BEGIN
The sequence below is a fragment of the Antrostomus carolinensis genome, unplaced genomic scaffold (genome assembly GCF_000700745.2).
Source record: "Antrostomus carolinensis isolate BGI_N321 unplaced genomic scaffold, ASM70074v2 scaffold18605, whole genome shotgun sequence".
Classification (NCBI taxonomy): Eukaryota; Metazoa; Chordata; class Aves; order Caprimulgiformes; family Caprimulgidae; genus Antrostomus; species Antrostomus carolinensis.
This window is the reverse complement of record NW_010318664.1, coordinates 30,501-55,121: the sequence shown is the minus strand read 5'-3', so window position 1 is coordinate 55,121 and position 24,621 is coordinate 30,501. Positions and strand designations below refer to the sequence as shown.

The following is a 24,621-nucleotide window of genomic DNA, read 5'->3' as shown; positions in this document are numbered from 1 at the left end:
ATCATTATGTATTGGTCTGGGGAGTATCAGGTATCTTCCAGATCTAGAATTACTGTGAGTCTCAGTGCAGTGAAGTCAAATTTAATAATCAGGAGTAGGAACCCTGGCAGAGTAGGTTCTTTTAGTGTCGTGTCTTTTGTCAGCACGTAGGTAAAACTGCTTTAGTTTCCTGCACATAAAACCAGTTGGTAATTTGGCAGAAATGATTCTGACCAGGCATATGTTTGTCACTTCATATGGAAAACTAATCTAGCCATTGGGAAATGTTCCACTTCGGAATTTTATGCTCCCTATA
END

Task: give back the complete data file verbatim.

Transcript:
The sequence below is a fragment of the Antrostomus carolinensis genome, unplaced genomic scaffold (genome assembly GCF_000700745.2).
Source record: "Antrostomus carolinensis isolate BGI_N321 unplaced genomic scaffold, ASM70074v2 scaffold18605, whole genome shotgun sequence".
Classification (NCBI taxonomy): Eukaryota; Metazoa; Chordata; class Aves; order Caprimulgiformes; family Caprimulgidae; genus Antrostomus; species Antrostomus carolinensis.
This window is the reverse complement of record NW_010318664.1, coordinates 30,501-55,121: the sequence shown is the minus strand read 5'-3', so window position 1 is coordinate 55,121 and position 24,621 is coordinate 30,501. Positions and strand designations below refer to the sequence as shown.

The following is a 24,621-nucleotide window of genomic DNA, read 5'->3' as shown; positions in this document are numbered from 1 at the left end:
ATCATTATGTATTGGTCTGGGGAGTATCAGGTATCTTCCAGATCTAGAATTACTGTGAGTCTCAGTGCAGTGAAGTCAAATTTAATAATCAGGAGTAGGAACCCTGGCAGAGTAGGTTCTTTTAGTGTCGTGTCTTTTGTCAGCACGTAGGTAAAACTGCTTTAGTTTCCTGCACATAAAACCAGTTGGTAATTTGGCAGAAATGATTCTGACCAGGCATATGTTTGTCACTTCATATGGAAAACTAATCTAGCCATTGGGAAATGTTCCACTTCGGAATTTTATGCTCCCTATA